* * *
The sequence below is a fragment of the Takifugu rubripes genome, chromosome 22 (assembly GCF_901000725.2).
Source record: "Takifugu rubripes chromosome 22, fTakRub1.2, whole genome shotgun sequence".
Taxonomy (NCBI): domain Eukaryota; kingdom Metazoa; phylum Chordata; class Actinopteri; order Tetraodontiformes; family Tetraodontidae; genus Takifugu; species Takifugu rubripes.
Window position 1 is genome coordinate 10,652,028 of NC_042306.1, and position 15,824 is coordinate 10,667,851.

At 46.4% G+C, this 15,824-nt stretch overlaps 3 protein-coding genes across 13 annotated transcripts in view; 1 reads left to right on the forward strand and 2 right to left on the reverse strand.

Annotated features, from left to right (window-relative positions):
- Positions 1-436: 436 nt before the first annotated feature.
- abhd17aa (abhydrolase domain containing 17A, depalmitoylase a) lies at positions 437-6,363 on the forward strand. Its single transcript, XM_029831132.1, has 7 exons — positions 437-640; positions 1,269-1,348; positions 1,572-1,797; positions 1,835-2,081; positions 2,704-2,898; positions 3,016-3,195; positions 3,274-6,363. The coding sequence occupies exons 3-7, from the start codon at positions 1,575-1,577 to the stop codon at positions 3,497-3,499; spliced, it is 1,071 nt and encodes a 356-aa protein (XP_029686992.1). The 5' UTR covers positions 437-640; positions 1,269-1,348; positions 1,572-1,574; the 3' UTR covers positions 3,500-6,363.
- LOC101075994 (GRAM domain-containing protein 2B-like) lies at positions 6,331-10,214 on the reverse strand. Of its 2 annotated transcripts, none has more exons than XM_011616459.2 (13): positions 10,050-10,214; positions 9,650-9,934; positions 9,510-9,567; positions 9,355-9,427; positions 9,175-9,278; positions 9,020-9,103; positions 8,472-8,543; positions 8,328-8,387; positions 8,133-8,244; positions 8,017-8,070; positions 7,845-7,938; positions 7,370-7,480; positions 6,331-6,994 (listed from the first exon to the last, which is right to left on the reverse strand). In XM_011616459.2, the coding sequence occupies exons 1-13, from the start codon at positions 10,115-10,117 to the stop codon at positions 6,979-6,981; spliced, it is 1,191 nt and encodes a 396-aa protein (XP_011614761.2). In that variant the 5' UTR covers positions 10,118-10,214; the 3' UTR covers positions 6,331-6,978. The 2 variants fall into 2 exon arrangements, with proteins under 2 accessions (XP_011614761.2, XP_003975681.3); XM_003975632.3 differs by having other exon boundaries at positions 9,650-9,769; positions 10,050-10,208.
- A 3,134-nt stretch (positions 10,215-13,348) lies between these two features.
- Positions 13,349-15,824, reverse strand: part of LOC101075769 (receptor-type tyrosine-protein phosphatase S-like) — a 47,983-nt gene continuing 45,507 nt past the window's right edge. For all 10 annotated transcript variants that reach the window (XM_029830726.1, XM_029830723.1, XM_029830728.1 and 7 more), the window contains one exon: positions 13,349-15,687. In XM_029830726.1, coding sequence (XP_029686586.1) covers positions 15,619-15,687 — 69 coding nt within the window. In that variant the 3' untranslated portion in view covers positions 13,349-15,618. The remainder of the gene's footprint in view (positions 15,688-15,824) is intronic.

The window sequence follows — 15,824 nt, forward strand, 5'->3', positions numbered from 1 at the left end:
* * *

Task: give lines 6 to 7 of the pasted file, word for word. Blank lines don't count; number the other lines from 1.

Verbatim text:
Annotated features, from left to right (window-relative positions):
- Positions 1-436: 436 nt before the first annotated feature.